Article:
Dr. Bolling: Adam, good to see you again. It’s great to be with you. Great to see everybody on heartvalvesurgery.com.
Adam Pick: Yeah, and so we’re answering patient questions, Dr. Bolling. This one came in from Ann. She says, “Do all mitral valve repairs involve an annuloplasty ring?”
Dr. Bolling: Adam and Ann, that’s a really great question. The short answer is yes, yes, they do. You should put a ring on it because Beyonce says put a ring on it. Put a ring on it. Why we put a ring on it is very interesting. This is for patients who have their mitral valve leaking. They have mitral regurgitation. The ring is there is to reinforce the annulus. If you think of it, when your valve is leaking, you’re putting a significant amount backwards and of course, you’re putting it forwards. If you think about it, roughly, a human will put 60 millimeters with each and every heartbeat forward, 60, and hopefully, you’re putting zero backwards. Now when your valve is leaking a lot, you’re putting both 60 forward and 60 backwards. If you add that up, what the heart does is says, oh, my gosh, I have to move 120 millimeters of blood to keep this patient alive.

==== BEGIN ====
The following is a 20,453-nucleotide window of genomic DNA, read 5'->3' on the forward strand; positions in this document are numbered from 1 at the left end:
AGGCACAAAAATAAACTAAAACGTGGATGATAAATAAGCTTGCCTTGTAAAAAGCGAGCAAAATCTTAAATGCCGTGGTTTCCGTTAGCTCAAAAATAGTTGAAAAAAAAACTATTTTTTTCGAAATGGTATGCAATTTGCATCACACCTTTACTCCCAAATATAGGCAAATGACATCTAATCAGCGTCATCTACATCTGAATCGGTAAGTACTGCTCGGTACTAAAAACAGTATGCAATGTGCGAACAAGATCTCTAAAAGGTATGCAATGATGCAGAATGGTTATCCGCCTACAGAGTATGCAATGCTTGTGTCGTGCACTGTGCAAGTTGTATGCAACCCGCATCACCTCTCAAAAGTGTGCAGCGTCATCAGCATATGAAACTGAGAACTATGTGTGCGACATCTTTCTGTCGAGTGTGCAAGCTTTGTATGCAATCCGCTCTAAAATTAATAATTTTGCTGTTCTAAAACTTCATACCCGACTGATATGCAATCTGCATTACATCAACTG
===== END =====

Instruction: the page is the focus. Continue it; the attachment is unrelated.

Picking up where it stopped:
Now what happens is the heart starts to expand and it pulls the native annulus apart. Now, whatever has caused that leakage we can fix. We do something to the leaflets. We put cords on them. We fix it one way or the other, but when we’re done, we want to have that annulus about this size. That is about the size of my mitral annulus. If you look at it, ask Adam, I’m very tall. My annulus is only about 2.5 or 2.6 centimeters across. Now some of the patients with mitral regurgitation we measure and that diameter has now become four centimeters across. It’s pulled open. Whatever we do to get that roman arch to get the leaflets to come up and catch normally, once we’re done with that, we have to pleat that forward to get it to this size, but then to hold it in that size, we sew a ring on there that’s reinforced because we have to assume that that native annulus has become like a broken rubber band. It’s overstretched. It will just keep going and then you’re leaking again a year later, five years later, and that’s no good.
We put that ring on there. That ring stays in there forever. Within about 30 days, that becomes part of you. What I tell my patients is when I’m dead, I’ll be a pile of dust. When they’re dead, they’ll be a pile of dust and a little ring. It’ll be there. It’s part of them. That’s why we put an annular ring on everybody. In fact, the data shows that if you don’t put a ring on, your recurrence rate is much higher, maybe eight or ten times higher.
Adam Pick: That is absolutely fascinating. I hope that helped you, Ann, learn why Dr. Bolling and mitral valve experts use annuloplasty rings. Dr. Bolling, as always, thanks so much for taking the time away from your very busy practice there at Michigan Medicine in Ann Arbor to help educate all the patients here at heartvalvesurgery.com.